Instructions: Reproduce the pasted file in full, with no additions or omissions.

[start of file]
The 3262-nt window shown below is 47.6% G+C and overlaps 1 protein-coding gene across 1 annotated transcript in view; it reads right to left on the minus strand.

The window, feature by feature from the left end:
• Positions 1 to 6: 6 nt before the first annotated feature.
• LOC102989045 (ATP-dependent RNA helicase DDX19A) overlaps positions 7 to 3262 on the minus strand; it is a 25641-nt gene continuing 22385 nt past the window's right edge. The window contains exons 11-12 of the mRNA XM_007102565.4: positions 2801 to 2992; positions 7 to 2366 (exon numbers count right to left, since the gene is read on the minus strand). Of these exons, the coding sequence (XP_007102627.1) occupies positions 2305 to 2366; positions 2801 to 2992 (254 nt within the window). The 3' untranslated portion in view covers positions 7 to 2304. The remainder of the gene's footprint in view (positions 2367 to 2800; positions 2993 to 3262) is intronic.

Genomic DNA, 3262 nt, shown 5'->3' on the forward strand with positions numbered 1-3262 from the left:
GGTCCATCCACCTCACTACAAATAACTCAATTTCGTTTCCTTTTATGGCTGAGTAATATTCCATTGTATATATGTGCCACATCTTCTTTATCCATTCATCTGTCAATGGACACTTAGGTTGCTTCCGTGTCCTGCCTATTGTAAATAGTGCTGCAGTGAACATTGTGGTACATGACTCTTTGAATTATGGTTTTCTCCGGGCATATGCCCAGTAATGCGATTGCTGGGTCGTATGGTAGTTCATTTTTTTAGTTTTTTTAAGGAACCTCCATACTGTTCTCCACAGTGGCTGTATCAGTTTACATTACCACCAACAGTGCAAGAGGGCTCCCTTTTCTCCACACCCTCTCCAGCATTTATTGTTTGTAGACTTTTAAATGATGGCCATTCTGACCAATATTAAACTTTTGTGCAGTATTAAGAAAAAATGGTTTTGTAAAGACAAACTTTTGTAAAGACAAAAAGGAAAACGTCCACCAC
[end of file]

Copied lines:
The 3262-nt window shown below is 47.6% G+C and overlaps 1 protein-coding gene across 1 annotated transcript in view; it reads right to left on the minus strand.

The window, feature by feature from the left end:
• Positions 1 to 6: 6 nt before the first annotated feature.
• LOC102989045 (ATP-dependent RNA helicase DDX19A) overlaps positions 7 to 3262 on the minus strand; it is a 25641-nt gene continuing 22385 nt past the window's right edge. The window contains exons 11-12 of the mRNA XM_007102565.4: positions 2801 to 2992; positions 7 to 2366 (exon numbers count right to left, since the gene is read on the minus strand). Of these exons, the coding sequence (XP_007102627.1) occupies positions 2305 to 2366; positions 2801 to 2992 (254 nt within the window). The 3' untranslated portion in view covers positions 7 to 2304. The remainder of the gene's footprint in view (positions 2367 to 2800; positions 2993 to 3262) is intronic.

Genomic DNA, 3262 nt, shown 5'->3' on the forward strand with positions numbered 1-3262 from the left:
GGTCCATCCACCTCACTACAAATAACTCAATTTCGTTTCCTTTTATGGCTGAGTAATATTCCATTGTATATATGTGCCACATCTTCTTTATCCATTCATCTGTCAATGGACACTTAGGTTGCTTCCGTGTCCTGCCTATTGTAAATAGTGCTGCAGTGAACATTGTGGTACATGACTCTTTGAATTATGGTTTTCTCCGGGCATATGCCCAGTAATGCGATTGCTGGGTCGTATGGTAGTTCATTTTTTTAGTTTTTTTAAGGAACCTCCATACTGTTCTCCACAGTGGCTGTATCAGTTTACATTACCACCAACAGTGCAAGAGGGCTCCCTTTTCTCCACACCCTCTCCAGCATTTATTGTTTGTAGACTTTTAAATGATGGCCATTCTGACCAATATTAAACTTTTGTGCAGTATTAAGAAAAAATGGTTTTGTAAAGACAAACTTTTGTAAAGACAAAAAGGAAAACGTCCACCAC